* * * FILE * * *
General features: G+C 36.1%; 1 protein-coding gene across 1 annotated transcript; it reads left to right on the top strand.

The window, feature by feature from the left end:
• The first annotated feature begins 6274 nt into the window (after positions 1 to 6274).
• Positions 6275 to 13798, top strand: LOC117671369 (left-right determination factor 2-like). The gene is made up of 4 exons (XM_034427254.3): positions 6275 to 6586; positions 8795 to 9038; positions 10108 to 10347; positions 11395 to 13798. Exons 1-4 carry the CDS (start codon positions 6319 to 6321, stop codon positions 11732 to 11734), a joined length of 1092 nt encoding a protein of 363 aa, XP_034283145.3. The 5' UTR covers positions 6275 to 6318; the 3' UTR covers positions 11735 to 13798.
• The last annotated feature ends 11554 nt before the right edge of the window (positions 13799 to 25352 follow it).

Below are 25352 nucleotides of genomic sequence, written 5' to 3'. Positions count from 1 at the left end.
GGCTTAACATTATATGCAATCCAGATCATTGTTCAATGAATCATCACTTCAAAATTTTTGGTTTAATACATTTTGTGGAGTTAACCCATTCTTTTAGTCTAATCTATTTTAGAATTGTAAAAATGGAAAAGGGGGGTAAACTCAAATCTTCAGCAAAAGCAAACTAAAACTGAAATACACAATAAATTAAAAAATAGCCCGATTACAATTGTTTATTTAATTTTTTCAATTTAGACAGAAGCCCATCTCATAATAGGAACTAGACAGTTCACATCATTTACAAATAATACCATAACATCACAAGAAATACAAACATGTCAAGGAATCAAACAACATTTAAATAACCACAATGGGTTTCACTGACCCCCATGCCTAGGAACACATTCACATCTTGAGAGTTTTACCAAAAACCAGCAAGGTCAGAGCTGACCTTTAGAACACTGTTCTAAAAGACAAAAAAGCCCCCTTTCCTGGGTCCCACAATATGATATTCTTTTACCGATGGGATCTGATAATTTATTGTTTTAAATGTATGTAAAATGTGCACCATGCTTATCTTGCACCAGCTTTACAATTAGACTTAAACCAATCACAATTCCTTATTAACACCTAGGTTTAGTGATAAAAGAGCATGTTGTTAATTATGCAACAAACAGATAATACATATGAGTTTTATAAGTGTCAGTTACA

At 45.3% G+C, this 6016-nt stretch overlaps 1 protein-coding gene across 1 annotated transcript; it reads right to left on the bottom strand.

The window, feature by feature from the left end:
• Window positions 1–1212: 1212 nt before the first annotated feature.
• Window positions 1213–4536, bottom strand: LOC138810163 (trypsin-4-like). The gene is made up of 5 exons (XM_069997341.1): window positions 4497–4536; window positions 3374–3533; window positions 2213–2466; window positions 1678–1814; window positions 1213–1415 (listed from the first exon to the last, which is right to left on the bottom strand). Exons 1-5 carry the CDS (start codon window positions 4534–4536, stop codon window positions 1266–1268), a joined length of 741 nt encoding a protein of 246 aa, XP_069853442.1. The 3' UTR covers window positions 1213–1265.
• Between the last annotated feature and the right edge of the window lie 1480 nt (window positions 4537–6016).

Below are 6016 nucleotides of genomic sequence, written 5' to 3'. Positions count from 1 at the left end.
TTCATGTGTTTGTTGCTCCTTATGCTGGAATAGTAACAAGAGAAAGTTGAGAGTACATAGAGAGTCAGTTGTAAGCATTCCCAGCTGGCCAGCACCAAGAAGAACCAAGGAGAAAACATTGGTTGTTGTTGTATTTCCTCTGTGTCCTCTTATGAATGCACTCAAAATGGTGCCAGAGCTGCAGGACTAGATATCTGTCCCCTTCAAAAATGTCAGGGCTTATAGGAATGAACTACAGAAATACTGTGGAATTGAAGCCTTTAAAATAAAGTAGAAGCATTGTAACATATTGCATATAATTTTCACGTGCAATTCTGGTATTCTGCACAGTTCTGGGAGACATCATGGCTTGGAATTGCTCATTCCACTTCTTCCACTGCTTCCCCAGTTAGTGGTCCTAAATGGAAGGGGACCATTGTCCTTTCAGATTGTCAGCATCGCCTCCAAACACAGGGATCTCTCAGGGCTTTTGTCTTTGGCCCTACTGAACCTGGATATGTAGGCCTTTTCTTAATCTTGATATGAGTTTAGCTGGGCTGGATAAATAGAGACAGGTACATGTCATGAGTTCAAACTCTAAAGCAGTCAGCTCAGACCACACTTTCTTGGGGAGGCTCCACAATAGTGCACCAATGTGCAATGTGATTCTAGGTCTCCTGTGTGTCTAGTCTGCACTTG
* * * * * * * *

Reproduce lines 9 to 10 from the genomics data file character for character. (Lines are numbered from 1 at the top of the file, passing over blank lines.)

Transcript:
The window, feature by feature from the left end:
• Window positions 1–1212: 1212 nt before the first annotated feature.